Pancreas transplantation in crossmatch-positive recipients


Corresponding author: Rainer W. G. Gruessner MD, Department of Surgery, MMC 90, 420 Delaware Street SE, Minneapolis, MN 55455, USA. Tel.: 612-6251485; e-mail:


Abstract: Background:  Prolonged cold preservation time can unfavorably affect outcome in pancreas transplantation. To reduce this ischemic time, cadaver pancreas grafts, in selected cases, are sometimes transplanted before crossmatch results are known. We report our experience with pancreas transplants in recipients with either current or historically positive T- or B-cell crossmatches.

Methods:  Crossmatch-positive pancreas transplants were identified using a computerized database. T-cell crossmatches were performed using an antihuman-globulin-augmented complement-dependent cytotoxicity (CDC) test; B-cell crossmatches were performed using an extended incubation CDC test. All patients received anti-T-cell induction therapy and either cyclosporine (1987–1993) or tacrolimus-based (1994–2001) immunosuppression. More recent recipients (2000–2001) also received intravenous gamma globulin and postoperative plasmapheresis.

Results:  Between October 1, 1987 and March 31, 2001, of a total of 1076 pancreas transplants performed, 59 (5.48%) were crossmatch-positive. Of these, 8 had a current T-cell-positive crossmatch and 15 had a current B-cell-positive crossmatch. One recipient was both current B- and T-positive, and the rest were past B- and/or T-cell positive. One-year pancreas graft survival for current T- and B-cell crossmatch-positive transplants was 63% and 67%, respectively. T- or B-cell crossmatch-negative transplants had a 1-yr survival of 70%. In the T-cell crossmatch-positive group, four grafts are still functioning (follow-up range, 2–12 yr), one patient died with a functioning graft at 4 months, and four grafts failed (one each from pancreatitis, infection, primary nonfunction, and vascular thrombosis). No grafts were lost to rejection. In the B-cell crossmatch-positive group, six grafts are still functioning (follow-up range, 2–11 yr) and nine have failed (four from chronic rejection, three from vascular thromboses, and two from pancreatitis). Crossmatch-positive cases were significantly more likely to be retransplants (70.8%) than crossmatch-negative cases (14.8%, p < 0.0001). In a multivariate analysis, crossmatch positivity did not affect pancreas graft outcome, whereas retransplants had a significant impact on outcome (relative risk 1.84, p < 0.0001).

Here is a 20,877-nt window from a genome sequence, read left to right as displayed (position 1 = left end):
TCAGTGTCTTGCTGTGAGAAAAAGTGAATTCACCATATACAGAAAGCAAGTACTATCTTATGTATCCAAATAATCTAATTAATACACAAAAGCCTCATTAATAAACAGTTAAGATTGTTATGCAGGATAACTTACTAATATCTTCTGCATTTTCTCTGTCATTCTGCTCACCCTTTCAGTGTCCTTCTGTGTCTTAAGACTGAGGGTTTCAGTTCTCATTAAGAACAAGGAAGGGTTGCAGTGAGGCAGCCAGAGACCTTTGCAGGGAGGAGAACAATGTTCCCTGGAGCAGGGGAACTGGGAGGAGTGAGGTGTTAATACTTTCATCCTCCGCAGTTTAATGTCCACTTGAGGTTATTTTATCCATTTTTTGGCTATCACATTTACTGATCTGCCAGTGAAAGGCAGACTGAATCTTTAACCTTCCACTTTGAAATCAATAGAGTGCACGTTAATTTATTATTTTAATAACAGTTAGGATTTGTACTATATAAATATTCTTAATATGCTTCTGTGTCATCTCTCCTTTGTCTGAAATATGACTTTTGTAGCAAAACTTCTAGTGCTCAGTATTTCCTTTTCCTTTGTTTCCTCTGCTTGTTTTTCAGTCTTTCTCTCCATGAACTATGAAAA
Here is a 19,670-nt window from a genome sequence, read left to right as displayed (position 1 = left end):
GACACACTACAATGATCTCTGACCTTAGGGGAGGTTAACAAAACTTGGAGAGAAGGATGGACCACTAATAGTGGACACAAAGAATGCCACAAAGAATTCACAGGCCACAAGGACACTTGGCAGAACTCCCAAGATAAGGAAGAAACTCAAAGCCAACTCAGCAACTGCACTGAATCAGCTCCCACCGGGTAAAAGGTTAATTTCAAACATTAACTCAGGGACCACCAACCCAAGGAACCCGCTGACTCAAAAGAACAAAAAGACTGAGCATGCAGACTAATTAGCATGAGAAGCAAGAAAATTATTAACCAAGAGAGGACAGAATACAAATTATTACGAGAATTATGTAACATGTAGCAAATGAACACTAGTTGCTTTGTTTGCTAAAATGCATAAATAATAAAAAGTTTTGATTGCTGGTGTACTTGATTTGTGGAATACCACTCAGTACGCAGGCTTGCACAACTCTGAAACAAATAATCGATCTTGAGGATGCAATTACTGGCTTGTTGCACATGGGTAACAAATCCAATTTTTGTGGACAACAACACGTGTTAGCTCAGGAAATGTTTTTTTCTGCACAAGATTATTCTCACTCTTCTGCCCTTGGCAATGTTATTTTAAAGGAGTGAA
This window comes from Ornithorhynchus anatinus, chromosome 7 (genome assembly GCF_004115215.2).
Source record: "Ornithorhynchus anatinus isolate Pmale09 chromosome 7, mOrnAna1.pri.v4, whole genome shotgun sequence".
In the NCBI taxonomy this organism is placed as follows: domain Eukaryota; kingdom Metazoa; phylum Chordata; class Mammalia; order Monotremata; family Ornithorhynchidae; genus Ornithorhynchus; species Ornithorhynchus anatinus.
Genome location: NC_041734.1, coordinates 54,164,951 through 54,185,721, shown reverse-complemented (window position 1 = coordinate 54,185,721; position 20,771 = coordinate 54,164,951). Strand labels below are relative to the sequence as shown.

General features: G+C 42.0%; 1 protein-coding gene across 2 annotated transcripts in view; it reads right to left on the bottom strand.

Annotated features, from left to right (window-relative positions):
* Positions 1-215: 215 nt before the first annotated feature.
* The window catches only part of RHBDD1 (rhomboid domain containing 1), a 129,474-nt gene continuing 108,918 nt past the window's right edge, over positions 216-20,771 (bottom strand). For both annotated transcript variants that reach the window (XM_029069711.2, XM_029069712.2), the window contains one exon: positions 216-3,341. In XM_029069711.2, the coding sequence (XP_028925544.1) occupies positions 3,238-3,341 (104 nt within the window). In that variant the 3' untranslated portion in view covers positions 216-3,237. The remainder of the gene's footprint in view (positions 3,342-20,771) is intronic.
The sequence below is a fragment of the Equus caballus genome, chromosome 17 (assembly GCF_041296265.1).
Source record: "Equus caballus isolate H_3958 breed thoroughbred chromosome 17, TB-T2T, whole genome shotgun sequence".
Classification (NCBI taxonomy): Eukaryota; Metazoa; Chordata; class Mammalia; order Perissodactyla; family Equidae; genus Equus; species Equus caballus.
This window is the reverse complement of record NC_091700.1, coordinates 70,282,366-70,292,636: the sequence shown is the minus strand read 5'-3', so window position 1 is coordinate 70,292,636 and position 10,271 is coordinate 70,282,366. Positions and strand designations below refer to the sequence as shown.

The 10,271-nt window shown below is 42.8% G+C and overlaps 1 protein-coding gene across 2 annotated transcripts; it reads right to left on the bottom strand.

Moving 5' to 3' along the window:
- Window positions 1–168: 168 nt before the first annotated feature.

Conclusions: ( i) Pancreas transplants performed in the setting of a positive current crossmatch may have long-term function. (ii) With current immunosuppressive protocols, graft loss from hyperacute and acute rejection may be prevented in current crossmatch-positive pancreas transplants. Chronic rejection was only seen in B-cell crossmatch-positive cases. (iii) High rates of technical graft loss in crossmatch-positive cases may reflect a high frequency of retransplants in this group.